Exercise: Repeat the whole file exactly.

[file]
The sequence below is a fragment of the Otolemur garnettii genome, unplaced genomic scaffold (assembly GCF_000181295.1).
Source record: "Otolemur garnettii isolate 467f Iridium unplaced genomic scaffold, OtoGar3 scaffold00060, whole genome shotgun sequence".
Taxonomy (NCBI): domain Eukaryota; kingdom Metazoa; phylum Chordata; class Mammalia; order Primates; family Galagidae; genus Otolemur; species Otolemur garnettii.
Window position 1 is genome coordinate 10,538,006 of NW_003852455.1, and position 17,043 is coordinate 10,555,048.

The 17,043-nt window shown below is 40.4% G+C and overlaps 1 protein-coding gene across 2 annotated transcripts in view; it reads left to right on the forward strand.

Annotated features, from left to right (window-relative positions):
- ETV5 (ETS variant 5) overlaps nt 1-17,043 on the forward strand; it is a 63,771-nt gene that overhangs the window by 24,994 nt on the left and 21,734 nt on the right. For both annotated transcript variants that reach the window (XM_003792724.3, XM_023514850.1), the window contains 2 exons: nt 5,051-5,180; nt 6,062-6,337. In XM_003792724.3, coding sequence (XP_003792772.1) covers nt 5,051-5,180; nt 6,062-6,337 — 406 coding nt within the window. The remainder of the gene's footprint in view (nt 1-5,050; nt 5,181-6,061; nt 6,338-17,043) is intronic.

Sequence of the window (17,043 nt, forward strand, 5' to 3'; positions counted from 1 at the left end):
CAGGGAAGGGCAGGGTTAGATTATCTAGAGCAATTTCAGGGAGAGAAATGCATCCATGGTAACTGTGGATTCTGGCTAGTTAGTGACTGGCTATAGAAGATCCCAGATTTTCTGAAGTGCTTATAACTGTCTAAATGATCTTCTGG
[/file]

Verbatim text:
The sequence below is a fragment of the Otolemur garnettii genome, unplaced genomic scaffold (assembly GCF_000181295.1).
Source record: "Otolemur garnettii isolate 467f Iridium unplaced genomic scaffold, OtoGar3 scaffold00060, whole genome shotgun sequence".
Taxonomy (NCBI): domain Eukaryota; kingdom Metazoa; phylum Chordata; class Mammalia; order Primates; family Galagidae; genus Otolemur; species Otolemur garnettii.
Window position 1 is genome coordinate 10,538,006 of NW_003852455.1, and position 17,043 is coordinate 10,555,048.

The 17,043-nt window shown below is 40.4% G+C and overlaps 1 protein-coding gene across 2 annotated transcripts in view; it reads left to right on the forward strand.

Annotated features, from left to right (window-relative positions):
- ETV5 (ETS variant 5) overlaps nt 1-17,043 on the forward strand; it is a 63,771-nt gene that overhangs the window by 24,994 nt on the left and 21,734 nt on the right. For both annotated transcript variants that reach the window (XM_003792724.3, XM_023514850.1), the window contains 2 exons: nt 5,051-5,180; nt 6,062-6,337. In XM_003792724.3, coding sequence (XP_003792772.1) covers nt 5,051-5,180; nt 6,062-6,337 — 406 coding nt within the window. The remainder of the gene's footprint in view (nt 1-5,050; nt 5,181-6,061; nt 6,338-17,043) is intronic.

Sequence of the window (17,043 nt, forward strand, 5' to 3'; positions counted from 1 at the left end):
CAGGGAAGGGCAGGGTTAGATTATCTAGAGCAATTTCAGGGAGAGAAATGCATCCATGGTAACTGTGGATTCTGGCTAGTTAGTGACTGGCTATAGAAGATCCCAGATTTTCTGAAGTGCTTATAACTGTCTAAATGATCTTCTGG